Let’s say a player plays travel softball during the summer.  She is also on her high school volleyball team (fall sport in Michigan).  During the summer her volleyball coach has practices.  Is her concussion she got during volleyball due to the fact she is playing travel softball?  Well, this is the implied message propagated throughout these MHSAA video.  

College coaches want to see multi-sport athletes:  I call bull shit on this!  I’ve yet to explain to a college coach recruiting one of my players, “Oh sorry, but she is at a volleyball tournament this weekend” and have them react joyously.  Nor have I ever had a college coach happy about the fact a player could not attend their camp because she had another sport activity going on.  The reality is that most players will be quickly forgotten in these scenarios.  

Why wouldn't they after the annual brain washing they get?

And while virtually all college coaches proudly proclaim their love of multi-sport athletes, how many of their softball players play multiple sports in college?  I’ve had players express interest in doing so to their college coaches.  Let’s just say they weren’t very open-minded to the ideas.  A tad hypocritical, don’t you think?  And how about the athlete, such as both of my daughters.  They played soccer and softball, but both are spring sports in Michigan.  Would you like to guess how receptive high school coaches are to players who try playing both sports in the same season?  “Hey coach, I can only practice one day this week because of soccer.”  “Hey coach, I won’t be at that tournament because of softball.”  Hear the crickets?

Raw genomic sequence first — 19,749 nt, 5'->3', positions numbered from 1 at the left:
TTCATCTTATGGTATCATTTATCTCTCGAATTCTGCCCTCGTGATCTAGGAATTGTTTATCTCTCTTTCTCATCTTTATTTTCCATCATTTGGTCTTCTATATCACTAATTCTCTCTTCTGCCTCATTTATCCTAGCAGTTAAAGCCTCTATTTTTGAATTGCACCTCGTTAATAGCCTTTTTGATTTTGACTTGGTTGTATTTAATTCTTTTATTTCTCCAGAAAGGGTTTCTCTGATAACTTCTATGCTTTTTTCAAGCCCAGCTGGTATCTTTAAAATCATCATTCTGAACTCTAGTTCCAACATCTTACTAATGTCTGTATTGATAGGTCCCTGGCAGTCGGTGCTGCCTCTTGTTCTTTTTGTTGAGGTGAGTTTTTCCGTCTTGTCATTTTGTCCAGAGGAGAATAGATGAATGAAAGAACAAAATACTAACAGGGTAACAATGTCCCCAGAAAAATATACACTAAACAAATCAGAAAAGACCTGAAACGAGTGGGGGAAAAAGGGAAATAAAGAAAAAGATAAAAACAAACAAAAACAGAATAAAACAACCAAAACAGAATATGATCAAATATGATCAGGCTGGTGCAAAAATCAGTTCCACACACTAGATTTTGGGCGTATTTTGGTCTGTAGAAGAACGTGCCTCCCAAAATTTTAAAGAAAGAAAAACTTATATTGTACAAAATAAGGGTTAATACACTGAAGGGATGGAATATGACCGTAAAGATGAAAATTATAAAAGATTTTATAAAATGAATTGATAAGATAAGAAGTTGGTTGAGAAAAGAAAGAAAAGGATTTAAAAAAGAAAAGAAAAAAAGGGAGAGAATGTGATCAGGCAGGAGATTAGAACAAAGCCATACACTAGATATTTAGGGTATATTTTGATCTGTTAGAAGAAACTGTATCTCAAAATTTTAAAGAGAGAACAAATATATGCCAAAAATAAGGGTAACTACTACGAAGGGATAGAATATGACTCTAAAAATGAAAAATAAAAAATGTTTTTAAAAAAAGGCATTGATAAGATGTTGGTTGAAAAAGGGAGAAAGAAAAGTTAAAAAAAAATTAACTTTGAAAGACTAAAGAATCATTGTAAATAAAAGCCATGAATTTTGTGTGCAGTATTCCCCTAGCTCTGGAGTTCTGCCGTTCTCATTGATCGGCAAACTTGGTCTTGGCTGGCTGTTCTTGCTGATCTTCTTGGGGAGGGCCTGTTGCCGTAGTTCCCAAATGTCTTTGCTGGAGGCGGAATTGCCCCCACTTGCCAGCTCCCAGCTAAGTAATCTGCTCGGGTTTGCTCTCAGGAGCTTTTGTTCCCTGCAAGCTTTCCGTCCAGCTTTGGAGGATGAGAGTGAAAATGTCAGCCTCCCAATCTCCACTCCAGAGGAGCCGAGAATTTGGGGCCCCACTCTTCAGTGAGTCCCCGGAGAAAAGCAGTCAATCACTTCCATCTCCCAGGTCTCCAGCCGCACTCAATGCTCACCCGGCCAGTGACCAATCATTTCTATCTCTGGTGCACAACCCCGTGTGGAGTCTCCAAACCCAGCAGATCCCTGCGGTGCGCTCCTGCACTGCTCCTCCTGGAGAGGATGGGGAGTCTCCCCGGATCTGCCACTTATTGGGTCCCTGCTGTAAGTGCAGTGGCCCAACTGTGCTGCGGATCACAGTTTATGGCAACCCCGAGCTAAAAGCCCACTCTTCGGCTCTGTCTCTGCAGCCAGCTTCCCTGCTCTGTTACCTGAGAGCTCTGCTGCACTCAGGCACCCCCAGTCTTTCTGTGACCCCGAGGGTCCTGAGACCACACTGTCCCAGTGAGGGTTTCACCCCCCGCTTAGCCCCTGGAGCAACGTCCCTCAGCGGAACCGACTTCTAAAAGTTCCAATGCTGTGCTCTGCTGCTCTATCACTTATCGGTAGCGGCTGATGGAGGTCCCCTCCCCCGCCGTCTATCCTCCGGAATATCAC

Or as my youngest daughter Hayley said to me at the end of her 8th grade year while watching my daughter Brooke’s varsity game, “Dad.  I don’t want to play soccer anymore.  I just want to get better at softball.  That’s the only college interest I’m getting anyways.”  She was never interested in basketball or volleyball, the other season sports.  And she grew to love softball much more than soccer.  We played basketball in the driveway and catch with the football all the time.  She played with her guy friends flag/touch football often as well.  She knows more than many boys about the game of football.  So, she would be lumped into the stats of an athlete who specializes in one sport.  My girl, who never missed a game in any sport due to injury.  

One of my travel players plays high school basketball.  Her team made it to quarter finals this year.  So, she missed many winter workouts (4-person off-season workouts) as well as the week of tryouts and first week of practices.  Her reward?  She got to sit the bench the first game and play little in the second.  This is a sophomore who started every game as a freshman.  She was literally punished by her softball coach, until the athletic director stepped in.  But, “We love multi-sport athletes.”  Would it have made any difference had she missed those dates due to going on college visits or has a big recruiting event to attend?  Isn’t the goal to help get these girls to college and provide them better odds at acquiring a college degree?